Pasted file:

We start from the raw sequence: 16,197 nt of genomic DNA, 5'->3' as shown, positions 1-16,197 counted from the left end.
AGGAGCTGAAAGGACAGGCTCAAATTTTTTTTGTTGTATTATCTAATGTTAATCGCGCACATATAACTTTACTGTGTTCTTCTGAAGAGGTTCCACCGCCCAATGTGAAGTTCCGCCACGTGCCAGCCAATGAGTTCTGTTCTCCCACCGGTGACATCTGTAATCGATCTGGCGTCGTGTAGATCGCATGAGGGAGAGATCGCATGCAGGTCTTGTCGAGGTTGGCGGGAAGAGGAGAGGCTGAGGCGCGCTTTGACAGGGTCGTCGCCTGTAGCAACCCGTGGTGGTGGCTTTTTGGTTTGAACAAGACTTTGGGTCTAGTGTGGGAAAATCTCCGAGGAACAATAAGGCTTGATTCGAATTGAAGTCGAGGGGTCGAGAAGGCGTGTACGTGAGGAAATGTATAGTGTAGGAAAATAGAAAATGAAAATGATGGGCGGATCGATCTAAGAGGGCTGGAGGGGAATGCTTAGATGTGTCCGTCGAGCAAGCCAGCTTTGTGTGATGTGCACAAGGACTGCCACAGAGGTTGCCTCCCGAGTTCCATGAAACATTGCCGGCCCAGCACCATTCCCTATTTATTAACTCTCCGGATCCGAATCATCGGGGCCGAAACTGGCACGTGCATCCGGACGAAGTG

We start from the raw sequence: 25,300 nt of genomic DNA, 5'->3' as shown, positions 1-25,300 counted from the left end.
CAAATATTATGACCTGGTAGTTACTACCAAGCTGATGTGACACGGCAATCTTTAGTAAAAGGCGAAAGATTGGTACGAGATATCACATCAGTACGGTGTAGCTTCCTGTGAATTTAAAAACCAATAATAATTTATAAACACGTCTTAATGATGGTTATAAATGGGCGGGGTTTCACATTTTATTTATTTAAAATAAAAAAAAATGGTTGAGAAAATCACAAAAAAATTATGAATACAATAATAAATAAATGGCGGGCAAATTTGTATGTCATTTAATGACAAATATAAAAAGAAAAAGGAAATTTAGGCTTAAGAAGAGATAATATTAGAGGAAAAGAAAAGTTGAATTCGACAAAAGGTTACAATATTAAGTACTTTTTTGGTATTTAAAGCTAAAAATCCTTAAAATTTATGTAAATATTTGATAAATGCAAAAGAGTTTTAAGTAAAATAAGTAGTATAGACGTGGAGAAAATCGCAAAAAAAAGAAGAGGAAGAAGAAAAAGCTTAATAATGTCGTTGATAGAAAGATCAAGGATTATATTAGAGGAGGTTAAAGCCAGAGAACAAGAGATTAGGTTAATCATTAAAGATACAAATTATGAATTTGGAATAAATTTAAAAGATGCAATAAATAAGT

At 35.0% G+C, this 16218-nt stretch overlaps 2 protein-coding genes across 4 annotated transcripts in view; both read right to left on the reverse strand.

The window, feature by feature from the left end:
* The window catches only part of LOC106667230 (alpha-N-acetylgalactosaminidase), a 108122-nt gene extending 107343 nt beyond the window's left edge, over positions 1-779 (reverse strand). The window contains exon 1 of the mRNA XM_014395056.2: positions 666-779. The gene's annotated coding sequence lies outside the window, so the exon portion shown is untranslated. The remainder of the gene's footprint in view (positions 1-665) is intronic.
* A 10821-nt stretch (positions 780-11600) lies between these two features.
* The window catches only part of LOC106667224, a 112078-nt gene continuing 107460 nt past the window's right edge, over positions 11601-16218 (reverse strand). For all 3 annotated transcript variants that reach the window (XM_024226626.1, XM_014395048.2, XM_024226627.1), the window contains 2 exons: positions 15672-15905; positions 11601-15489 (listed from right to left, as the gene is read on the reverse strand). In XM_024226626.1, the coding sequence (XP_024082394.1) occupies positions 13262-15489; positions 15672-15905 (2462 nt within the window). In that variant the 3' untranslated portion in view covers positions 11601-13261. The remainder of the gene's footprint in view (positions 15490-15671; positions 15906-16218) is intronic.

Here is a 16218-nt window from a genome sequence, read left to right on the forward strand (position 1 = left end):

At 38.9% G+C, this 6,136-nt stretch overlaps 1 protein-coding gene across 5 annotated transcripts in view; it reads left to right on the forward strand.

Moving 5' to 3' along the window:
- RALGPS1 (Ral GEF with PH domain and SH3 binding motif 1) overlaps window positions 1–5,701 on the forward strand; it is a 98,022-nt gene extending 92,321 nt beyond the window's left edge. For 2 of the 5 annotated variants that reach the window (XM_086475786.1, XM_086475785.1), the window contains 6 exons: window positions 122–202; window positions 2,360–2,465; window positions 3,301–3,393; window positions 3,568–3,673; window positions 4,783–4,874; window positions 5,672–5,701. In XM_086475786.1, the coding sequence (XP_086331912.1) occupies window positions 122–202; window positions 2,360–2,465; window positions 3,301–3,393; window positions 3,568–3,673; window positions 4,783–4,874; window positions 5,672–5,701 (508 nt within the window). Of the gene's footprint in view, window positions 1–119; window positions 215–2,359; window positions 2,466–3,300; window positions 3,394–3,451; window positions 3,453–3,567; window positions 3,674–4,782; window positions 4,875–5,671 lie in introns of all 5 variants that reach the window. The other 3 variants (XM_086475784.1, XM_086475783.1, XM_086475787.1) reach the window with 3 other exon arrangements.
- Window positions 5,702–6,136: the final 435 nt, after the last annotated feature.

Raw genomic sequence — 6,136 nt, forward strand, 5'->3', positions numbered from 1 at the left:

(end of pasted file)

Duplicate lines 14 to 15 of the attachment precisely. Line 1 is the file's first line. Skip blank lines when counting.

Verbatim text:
- Window positions 5,702–6,136: the final 435 nt, after the last annotated feature.

Raw genomic sequence — 6,136 nt, forward strand, 5'->3', positions numbered from 1 at the left: